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U.S. Stocks Regain Ground After Early Sell-Off But Remain Mostly Lower

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Stocks moved sharply lower in early trading on Tuesday but have regained ground over the course of the morning. The major averages have climbed well off their lows of the session, although the tech-heavy Nasdaq continues to post a steep loss.

The Dow fell more than 360 points early in the session but is currently down just 82.56 points or 0.3 percent at 31.439.13. The S&P 500 is down 16.35 points or 0.4 percent at 3,860.15, while the Nasdaq is underperforming its counterparts and is down 161.11 points or 1.2 percent at 13,371.93.

The early weakness on Wall Street reflected concerns about the outlook for inflation and the potential for higher interest rates due to the recent increase in bond yields.

The yields on ten-year notes and thirty-year bonds reached their highest intraday levels since the early days of the coronavirus pandemic earlier in the day.

However, selling pressure waned as traders reacted to Federal Reserve Chair Jerome Powell's prepared remarks before the Senate Banking Committee.

Powell reiterated interest rates will remain at near-zero levels and the Fed will continue its asset purchases at the current rate until "substantial further progress" has been made toward its goals of maximum employment and price stability.

"The economy is a long way from our employment and inflation goals, and it is likely to take some time for substantial further progress to be achieved," Powell said.

With regard to inflation, Powell acknowledged that consumer prices have partially rebounded following the steep drop last spring but noted prices for sectors that have been most adversely affected by the pandemic remain "particularly soft."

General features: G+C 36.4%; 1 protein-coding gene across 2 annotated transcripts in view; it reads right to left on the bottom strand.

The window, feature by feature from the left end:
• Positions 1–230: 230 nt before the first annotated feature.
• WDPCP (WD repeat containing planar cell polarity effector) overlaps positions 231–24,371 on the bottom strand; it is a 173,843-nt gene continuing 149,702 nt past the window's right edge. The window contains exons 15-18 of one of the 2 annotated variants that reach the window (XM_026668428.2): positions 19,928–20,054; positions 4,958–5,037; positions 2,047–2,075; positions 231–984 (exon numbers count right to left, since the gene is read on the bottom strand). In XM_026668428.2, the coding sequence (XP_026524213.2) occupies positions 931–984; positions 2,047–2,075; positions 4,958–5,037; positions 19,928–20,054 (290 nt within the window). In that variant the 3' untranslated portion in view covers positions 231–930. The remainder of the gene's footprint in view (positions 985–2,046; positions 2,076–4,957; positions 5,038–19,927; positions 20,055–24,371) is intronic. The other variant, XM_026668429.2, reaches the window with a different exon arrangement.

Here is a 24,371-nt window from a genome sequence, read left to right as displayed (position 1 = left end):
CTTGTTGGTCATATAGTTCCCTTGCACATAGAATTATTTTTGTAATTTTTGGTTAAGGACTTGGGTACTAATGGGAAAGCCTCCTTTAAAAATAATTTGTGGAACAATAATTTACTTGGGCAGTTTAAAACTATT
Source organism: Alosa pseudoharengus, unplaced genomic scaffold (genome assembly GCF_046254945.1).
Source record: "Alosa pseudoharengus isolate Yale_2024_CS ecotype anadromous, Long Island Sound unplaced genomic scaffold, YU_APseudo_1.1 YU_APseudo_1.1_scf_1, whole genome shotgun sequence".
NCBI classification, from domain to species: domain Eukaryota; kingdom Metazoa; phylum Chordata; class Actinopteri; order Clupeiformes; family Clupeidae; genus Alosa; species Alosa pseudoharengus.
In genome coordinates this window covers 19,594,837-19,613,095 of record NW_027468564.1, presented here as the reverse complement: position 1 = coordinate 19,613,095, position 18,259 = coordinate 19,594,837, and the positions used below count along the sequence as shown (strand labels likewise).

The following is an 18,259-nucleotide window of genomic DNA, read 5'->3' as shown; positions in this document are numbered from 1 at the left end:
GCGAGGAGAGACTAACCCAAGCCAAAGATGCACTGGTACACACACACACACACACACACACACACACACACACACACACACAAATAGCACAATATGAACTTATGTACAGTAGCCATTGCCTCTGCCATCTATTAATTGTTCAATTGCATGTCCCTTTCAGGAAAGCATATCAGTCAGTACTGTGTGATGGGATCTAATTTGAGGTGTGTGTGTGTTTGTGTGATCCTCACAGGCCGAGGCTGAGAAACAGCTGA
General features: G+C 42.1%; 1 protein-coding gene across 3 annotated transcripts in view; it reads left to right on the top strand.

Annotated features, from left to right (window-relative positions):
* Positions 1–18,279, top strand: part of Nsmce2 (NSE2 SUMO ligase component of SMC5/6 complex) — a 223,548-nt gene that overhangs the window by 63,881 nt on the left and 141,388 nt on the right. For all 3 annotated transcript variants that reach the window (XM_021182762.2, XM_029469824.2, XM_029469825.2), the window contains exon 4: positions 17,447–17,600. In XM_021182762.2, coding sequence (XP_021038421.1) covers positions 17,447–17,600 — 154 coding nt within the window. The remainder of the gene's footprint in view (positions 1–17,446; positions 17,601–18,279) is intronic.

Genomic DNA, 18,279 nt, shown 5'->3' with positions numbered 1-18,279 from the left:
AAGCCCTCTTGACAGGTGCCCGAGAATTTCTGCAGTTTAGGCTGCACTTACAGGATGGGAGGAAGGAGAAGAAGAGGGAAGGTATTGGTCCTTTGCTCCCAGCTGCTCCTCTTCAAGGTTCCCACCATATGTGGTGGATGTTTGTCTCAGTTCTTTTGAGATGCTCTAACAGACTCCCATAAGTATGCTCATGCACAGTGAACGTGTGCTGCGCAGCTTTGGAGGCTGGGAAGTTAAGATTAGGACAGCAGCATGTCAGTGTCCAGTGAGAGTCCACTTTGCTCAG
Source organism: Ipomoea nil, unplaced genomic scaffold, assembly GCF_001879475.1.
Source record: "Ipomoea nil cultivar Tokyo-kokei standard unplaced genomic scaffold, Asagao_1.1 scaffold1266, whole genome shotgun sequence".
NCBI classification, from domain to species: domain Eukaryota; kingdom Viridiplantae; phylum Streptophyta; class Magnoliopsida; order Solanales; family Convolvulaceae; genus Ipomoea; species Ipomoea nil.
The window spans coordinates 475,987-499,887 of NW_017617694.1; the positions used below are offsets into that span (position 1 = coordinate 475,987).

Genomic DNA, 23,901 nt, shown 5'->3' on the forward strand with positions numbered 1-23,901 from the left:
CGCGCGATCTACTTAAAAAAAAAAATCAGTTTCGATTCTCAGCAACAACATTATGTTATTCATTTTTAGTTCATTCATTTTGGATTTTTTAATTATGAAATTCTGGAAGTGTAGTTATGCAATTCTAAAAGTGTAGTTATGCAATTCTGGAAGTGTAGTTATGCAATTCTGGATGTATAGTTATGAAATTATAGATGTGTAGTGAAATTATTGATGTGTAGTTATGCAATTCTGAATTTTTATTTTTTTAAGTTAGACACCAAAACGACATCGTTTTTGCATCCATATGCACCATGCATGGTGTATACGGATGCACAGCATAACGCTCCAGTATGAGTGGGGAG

The Fed chief said annual inflation remains below the central bank's 2 percent target and reiterated monetary policy is likely to remain unchanged until inflation is on track to moderately exceed 2 percent for "some time."

On the U.S. economic front, the Conference Board released a report showing consumer confidence has improved more than expected in the month of February.

The Conference Board said its consumer confidence index rose to 91.3 in February from a downwardly revised 88.9 in January.

Economists had expected the consumer confidence index to inch up to 90.0 from the 89.3 originally reported for the previous month.

Despite the recovery attempt by the broader markets, substantial weakness remains visible among networking stocks. The NYSE Arca Networking Index has climbed well off its worst levels of the day but is still down by 2.4 percent.

Gold stocks are also seeing substantial weakness after moving sharply higher in the previous session, with the NYSE Arca Gold Bugs Index tumbling by 2.4 percent. The pullback comes as the price of gold is nearly flat after skyrocketing by more than $30 an ounce on Monday.

Semiconductor, computer hardware and biotechnology stocks have also shown notable moves to the downside, weighing on the tech-heavy Nasdaq.

On the other hand, airline stocks are extending the rally seen over the two previous sessions, driving the NYSE Arca Airline Index up by 1.6 percent.

In overseas trading, stock markets across the Asia-Pacific region turned in a mixed performance on Tuesday, with the Japanese markets closed for a holiday. China's Shanghai Composite Index edged down by 0.2 percent, while Australia's S&P/ASX 200 Index advanced by 0.9 percent.

The major European markets have also turned mixed on the day. While the German DAX Index is down by 0.7 percent, the French CAC 40 Index is up by 0.2 percent and the U.K.'s FTSE 100 Index is up by 0.3 percent.

In the bond market, treasuries have seen considerable volatility over the course of the session. Currently, the yield on the benchmark ten-year note, which moves opposite of its price, is down by less than a basis point at 1.365 percent.

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